Japanese lawyers positioned themselves against the death penalty on Friday, as the Japan Federation of Bar Associations called for abolition of a punishment that critics say is uniquely cruel and vengeful.
JFBA members approved a declaration that seeks to abolish the death penalty by 2020 and to replace it with life imprisonment, a change that will bring Japan into line with most other developed nations.
The JFBA represents around 37,600 Japanese lawyers and hundreds of foreign legal professionals. In the past it has expressed unease over the death penalty but has stopped short of taking a stand against it.
Friday’s move will set the legal profession against the government, which has executed 16 people since Prime Minister Shinzo Abe came to power in 2012.
In a joint statement, the European Union and the Norwegian, Icelandic and Swiss embassies called the JFBA’s decision “timely and welcome.”
“We hope that an open, public debate on this issue in Japan will follow, allowing the people of Japan to weigh for themselves the evidence from a growing number of countries . . . that an abolition of death penalty can actually strengthen the capacity of judicial systems to effectively deliver justice and, at the same time, prevent irreversible miscarriages of justice,” they said.
The move was welcomed by activists, who say the death penalty is error-prone and leaves prisoners with no opportunity for rehabilitation.
“Capital punishment in all cases should be abolished because the inherent dignity of the person cannot be squared with the death penalty, a form of punishment unique in its cruelty and finality,” Kanae Doi of the Tokyo branch of Human Rights Watch said Friday.
“The death penalty is widely rejected by rights-respecting democracies around the world and I see no reason why Japan cannot follow the stream. I welcome the JFBA restarting the discussion in this direction.”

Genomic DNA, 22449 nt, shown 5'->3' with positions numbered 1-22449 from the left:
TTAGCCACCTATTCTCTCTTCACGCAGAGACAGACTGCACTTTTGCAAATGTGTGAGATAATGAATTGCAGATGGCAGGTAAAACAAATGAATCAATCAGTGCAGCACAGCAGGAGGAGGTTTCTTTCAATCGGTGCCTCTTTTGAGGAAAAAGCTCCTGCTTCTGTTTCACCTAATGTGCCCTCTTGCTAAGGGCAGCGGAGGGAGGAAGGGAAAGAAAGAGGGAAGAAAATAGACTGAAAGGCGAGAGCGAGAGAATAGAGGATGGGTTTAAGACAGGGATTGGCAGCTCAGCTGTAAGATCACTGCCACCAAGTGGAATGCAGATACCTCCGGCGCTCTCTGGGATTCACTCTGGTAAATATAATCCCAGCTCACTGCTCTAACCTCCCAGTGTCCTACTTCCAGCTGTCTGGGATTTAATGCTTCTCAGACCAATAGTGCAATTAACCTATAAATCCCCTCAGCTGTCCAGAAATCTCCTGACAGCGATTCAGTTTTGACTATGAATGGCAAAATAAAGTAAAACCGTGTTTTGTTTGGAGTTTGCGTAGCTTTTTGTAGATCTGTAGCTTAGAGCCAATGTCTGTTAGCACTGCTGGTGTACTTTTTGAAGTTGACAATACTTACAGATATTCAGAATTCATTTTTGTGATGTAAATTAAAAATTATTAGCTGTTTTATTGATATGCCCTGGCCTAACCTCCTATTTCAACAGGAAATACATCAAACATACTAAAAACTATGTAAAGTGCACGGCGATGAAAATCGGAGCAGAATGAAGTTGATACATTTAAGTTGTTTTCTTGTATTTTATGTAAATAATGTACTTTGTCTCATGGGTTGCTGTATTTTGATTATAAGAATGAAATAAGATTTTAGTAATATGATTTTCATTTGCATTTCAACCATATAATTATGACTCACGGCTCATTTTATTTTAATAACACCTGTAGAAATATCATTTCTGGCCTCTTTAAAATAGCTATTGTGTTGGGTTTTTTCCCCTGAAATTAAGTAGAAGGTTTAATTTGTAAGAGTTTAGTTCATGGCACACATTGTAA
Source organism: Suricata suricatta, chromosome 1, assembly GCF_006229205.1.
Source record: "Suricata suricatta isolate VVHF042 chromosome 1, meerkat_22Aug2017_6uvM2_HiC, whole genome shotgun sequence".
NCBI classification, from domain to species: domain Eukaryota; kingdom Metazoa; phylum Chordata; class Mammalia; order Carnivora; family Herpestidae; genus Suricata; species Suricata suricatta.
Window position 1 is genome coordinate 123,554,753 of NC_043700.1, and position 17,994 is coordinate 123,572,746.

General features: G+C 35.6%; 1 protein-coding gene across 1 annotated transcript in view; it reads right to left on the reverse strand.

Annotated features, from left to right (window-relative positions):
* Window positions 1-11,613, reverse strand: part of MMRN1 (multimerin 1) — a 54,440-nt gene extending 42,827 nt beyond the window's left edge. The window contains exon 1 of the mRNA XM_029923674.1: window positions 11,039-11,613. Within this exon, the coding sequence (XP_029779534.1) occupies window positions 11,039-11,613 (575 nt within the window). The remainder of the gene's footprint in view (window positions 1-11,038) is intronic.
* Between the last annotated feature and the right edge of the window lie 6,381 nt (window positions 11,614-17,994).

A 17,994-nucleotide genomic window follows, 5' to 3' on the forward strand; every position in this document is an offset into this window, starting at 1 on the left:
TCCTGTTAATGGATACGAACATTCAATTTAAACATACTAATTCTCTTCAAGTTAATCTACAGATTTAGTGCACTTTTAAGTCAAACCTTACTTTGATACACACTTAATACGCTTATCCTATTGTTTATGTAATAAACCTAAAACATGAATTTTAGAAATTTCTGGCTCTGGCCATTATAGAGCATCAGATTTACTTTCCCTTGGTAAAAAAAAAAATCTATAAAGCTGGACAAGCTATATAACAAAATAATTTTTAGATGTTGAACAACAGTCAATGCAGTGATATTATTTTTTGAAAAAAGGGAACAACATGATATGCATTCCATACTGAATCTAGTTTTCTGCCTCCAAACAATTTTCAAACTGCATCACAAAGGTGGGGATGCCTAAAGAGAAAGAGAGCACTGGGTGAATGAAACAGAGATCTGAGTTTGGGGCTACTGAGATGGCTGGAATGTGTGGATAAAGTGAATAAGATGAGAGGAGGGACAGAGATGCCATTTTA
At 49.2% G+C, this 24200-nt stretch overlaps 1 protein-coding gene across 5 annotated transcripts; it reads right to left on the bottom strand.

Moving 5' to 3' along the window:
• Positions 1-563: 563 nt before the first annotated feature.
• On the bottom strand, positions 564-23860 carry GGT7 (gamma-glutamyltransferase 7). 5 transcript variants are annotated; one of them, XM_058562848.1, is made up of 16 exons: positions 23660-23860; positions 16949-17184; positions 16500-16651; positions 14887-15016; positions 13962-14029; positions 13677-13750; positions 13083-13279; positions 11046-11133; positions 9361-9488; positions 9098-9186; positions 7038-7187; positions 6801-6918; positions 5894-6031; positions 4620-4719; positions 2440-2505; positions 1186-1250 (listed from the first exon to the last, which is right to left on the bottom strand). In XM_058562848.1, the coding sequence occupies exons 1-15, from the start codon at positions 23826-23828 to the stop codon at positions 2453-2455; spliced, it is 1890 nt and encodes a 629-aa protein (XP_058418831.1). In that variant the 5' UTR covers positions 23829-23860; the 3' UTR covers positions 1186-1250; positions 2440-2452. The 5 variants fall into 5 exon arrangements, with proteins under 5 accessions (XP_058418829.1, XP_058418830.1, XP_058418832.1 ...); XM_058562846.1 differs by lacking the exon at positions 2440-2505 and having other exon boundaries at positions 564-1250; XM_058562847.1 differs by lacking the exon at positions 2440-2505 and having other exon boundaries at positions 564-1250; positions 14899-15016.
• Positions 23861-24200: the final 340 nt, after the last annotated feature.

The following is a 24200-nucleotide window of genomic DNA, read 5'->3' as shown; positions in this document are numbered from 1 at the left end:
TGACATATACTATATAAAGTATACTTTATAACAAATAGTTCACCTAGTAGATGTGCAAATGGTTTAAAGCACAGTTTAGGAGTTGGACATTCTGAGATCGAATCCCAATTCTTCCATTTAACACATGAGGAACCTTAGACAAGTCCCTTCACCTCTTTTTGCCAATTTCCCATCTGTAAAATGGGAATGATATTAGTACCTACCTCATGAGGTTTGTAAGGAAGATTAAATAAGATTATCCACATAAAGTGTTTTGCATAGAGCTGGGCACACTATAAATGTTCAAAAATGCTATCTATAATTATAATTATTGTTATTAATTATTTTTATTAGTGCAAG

EU governments have been lobbying hard for Japan to end executions. British, French and Italian diplomats press the case regularly in their meetings with lawyers, legislators and journalists.
Some European diplomats privately express frustration that abolition is not even a subject of public debate in Japan.
The French Embassy in Tokyo said Friday it hopes that discussion will now emerge.
“We have been calling on Japan to introduce a moratorium for many years,” the embassy said in a statement. “In this respect, we salute the declaration of the JFBA. The death penalty is a moral issue, but it is also necessary to question its usefulness.”
Japan is one of only two Group of Seven nations that retain the death penalty.
In the U.S., figures show the trend is slowing. Executions in the U.S. this year are on track to be the lowest in 25 years, and the trend is matched by a sharp decline in the number of death sentences passed by American courts.
Japan’s death row prisoners are usually kept in solitary confinement and are required to stay silent, conditions that critics call both inhumane and excessively punitive.
Doubts about the reliability of convictions have been fueled by cases such as that of Iwao Hakamada. He was sentenced to death in 1968 in a case based on evidence apparently fabricated by police.
Hakamada was freed in 2014 but now lives with severe mental impairments after more than four decades on death row.
In 2015 Japan executed three prisoners. That year, the case of 89-year-old Masaru Okunishi also drew attention. He died in the hospital after 46 years on death row, fighting to clear his name in the murders of five women. He said his confessions were forced and sought a retrial on nine occasions.